Have you ever heard someone say, “Why doesn’t she just learn to speak English!”? Every time I hear or read that, I’m tempted to ask that person how easy they think it would be to learn another language if they hadn’t grown up with it . . .
I would also love to ask them to do one “simple” thing — correctly form the plurals of these simple, everyday English words: hoof, roof, goose, moose, tooth, booth, mouse, house, foot, root, shrimp, sheep, trout.
And this is not about putting anyone down; it’s about helping each of us see the world from someone else’s reality. Some things we take for granted are tough for others . . . and even us.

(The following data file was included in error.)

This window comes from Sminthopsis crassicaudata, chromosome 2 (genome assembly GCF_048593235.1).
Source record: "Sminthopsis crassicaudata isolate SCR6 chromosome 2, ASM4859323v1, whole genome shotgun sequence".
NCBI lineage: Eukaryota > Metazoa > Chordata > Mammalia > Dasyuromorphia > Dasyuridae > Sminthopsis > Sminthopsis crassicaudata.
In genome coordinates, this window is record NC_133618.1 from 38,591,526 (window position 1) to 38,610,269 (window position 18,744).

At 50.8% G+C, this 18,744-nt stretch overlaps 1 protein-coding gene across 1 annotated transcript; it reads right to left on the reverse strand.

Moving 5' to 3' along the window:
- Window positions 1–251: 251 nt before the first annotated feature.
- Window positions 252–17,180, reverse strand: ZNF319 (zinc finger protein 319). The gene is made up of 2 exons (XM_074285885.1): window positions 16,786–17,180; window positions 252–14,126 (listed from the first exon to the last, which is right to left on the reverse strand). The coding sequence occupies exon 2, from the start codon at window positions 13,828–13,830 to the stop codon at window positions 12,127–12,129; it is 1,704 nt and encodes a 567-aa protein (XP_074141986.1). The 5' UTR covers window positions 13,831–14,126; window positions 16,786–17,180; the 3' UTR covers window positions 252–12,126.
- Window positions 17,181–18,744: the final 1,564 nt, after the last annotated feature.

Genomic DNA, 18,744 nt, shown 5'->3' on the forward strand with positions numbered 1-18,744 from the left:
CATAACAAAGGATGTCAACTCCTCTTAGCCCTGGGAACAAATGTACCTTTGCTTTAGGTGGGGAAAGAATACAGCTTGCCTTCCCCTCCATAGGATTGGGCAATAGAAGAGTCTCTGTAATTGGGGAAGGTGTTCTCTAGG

Ready? Try it yourself before you see the answers below. You might be surprised.
one hoof — many hooves (some dictionaries do support hoofs)
one roof — many roofs
one goose — many geese
one moose — many moose
one tooth — many teeth
one booth — many booths
one mouse — many mice
one house — many houses
one foot — many feet
one root — many roots
One shrimp / sheep / trout — many shrimp / sheep / trout.
Still think learning English is so easy?